The Far-Reaching Impact
Much of my analysis has been tied to how the IPO will affect valuation and opportunities for sale by social game companies, but there will also be a cascade effect on the entire industry. As valuations shrink and acquisitions slow, there will be less capital coming into the industry. Thus, companies will have to focus on profitability and not growth. We are already seeing this to a degree, yesterday’s news about RockYou cutting staff to increase profitability (http://www.insidesocialgames.com/2011/11/02/rockyou-cuts-54-of-staff-shelves-cloudforest-spins-out-playdemic-drives-up-arpu-on-zoo-world-2/) is indicative of what many companies will need to do. Not only will they have less capital available to pursue less- or non-profitable businesses but with valuation tied closer to traditional metrics there will be more of a focus on improving profitability. Thus, we are likely to see more rationalization, fewer projects by companies with a focus on the ones with the highest ROI and also a need to get more done with less people.
We are also likely to see a greater emphasis on using external vendors for functions previously done internally. Rather than building a large (and costly) BI or UA team, many companies are more likely to reduce this expense by relying on third party vendors like Mixpanel, Kontagent, TBG, etc. Thus, they will have more control over their costs and potentially create stronger multiples.
With this rationalization, there is also likely to be a greater pool of talent available. I have already noticed on Facebook and LinkedIn that there are more people currently in “transition.” This trend is likely to accelerate as companies downsize or even close as they cannot raise more capital. Thus, the situation earlier this year where it was nearly impossible to find social game professionals is likely to become a more robust market place for personnel, helping the smart, fast growing companies get good talent.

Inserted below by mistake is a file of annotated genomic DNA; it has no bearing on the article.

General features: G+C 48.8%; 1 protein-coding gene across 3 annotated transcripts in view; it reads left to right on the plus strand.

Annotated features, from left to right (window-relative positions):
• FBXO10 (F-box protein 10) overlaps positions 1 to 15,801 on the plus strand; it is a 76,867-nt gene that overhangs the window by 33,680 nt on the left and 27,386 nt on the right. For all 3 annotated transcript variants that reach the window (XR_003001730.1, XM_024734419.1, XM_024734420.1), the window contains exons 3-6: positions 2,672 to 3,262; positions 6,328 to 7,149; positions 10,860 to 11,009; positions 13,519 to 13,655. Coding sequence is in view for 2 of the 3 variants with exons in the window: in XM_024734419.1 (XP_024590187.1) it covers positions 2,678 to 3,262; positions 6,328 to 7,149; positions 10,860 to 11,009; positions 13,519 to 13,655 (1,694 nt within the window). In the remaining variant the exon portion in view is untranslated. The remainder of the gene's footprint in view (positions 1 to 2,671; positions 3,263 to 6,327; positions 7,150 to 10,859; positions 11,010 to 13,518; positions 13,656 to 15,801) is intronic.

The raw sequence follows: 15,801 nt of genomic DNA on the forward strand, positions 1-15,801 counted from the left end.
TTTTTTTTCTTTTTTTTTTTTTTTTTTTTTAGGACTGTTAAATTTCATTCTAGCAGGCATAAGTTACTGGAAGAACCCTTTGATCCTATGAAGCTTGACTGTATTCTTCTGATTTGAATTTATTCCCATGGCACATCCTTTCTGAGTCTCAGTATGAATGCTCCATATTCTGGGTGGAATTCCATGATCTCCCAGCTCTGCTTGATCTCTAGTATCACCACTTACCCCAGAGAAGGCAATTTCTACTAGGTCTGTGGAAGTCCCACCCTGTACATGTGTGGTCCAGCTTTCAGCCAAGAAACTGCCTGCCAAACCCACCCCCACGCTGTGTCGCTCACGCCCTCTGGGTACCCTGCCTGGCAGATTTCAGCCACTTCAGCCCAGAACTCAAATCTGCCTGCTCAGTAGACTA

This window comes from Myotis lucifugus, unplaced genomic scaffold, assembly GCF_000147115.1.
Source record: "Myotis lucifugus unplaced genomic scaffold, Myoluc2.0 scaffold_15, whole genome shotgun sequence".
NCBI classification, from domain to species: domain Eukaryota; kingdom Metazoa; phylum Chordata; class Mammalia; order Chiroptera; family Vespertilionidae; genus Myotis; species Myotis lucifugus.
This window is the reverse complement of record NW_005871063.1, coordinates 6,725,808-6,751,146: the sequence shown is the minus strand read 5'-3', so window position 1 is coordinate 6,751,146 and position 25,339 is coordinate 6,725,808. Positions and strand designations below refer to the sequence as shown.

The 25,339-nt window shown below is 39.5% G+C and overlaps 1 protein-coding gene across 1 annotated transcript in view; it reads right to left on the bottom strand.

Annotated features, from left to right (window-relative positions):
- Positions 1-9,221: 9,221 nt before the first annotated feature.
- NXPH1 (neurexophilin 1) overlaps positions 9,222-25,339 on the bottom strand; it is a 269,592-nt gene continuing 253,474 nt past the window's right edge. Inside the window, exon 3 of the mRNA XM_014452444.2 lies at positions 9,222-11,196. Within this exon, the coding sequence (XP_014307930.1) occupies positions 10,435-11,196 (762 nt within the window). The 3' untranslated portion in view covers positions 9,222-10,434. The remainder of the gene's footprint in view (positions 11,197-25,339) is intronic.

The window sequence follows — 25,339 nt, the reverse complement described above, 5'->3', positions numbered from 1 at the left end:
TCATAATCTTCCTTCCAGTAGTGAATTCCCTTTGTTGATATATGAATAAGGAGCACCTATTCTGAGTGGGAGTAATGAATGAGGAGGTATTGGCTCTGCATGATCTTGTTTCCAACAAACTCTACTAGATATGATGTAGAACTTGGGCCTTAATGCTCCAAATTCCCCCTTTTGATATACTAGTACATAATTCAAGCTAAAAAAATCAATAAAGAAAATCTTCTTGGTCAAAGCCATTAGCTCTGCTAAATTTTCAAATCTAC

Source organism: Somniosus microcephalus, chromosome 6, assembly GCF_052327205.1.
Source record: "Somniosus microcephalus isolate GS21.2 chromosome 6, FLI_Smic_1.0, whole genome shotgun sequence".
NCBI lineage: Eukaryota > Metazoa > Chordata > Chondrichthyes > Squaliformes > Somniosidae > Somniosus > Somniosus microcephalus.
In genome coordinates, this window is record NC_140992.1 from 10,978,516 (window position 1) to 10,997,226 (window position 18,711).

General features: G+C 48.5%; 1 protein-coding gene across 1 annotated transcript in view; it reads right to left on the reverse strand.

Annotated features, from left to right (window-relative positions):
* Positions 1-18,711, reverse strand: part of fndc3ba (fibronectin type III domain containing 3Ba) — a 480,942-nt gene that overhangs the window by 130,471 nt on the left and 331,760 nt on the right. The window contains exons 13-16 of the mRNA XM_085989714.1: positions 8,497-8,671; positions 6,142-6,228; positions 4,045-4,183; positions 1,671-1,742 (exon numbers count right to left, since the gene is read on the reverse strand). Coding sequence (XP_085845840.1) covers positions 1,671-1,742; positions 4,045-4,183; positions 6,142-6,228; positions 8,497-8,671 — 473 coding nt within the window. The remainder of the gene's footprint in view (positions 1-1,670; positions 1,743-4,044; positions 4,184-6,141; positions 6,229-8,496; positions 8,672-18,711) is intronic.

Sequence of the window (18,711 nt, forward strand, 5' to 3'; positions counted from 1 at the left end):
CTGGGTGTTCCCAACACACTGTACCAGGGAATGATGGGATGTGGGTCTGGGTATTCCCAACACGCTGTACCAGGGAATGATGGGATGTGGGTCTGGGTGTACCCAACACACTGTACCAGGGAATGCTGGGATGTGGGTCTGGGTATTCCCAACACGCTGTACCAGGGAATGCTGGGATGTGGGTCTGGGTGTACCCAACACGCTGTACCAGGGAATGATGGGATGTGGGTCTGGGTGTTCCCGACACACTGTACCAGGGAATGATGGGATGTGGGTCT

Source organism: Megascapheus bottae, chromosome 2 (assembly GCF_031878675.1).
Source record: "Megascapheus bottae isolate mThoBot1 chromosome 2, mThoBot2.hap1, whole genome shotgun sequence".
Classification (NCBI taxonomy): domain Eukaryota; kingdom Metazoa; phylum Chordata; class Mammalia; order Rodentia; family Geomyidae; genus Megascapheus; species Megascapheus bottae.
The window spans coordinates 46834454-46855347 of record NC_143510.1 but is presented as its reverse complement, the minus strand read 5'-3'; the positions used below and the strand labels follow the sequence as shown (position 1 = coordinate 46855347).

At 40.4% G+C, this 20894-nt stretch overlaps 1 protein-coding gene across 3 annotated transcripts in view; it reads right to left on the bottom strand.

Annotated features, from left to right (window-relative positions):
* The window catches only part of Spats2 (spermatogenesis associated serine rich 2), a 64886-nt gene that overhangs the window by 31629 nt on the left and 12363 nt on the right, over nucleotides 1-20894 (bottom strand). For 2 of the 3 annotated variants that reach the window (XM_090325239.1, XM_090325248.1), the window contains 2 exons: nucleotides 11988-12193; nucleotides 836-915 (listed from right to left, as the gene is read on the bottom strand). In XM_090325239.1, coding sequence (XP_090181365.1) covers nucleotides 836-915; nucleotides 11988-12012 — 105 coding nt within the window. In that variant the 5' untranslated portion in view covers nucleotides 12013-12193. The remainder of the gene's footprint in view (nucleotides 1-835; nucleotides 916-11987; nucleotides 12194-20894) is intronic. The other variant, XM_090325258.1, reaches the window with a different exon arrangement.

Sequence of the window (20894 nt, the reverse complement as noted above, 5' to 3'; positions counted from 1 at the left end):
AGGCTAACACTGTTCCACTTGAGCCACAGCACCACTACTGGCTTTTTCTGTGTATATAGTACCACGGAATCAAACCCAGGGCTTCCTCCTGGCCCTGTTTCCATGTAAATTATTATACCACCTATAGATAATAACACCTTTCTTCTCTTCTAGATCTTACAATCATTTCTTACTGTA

Overall, the Zynga IPO is likely to change the entire social gaming landscape. It will have impact from the individual developers and contractors to the medium and large size companies and into the investment community. My guess is that this impact will happen faster than people expect and by early 2012 the industry will look very different than it does today.
8 thoughts on “The Effects of the Imminent Zynga IPO”
Great article, Lloyd.
Lloyd, you have a refreshing take on the industry. You cut to the core. I don’t read many blogs, but I read yours. Keep it up.
Thanks Gabor, enjoyed seeing you in Kyiv. Hope all is well at Disney.
We have a slightly different take on what will happen regarding M&A following the Zynga IPO. Based on our assessment of the S-1 and Zynga’s reported attempts to buy Rovio and PopCap — which were supposedly rebuffed — the company is going to us the IPO proceeds to 1) build out their own data centers and 2) buy a company, likely for international expansion. They also need mobile. Seems like the U.S. market is saturated for them as they can’t get much more successful on the Facebook platform. Just our two cents.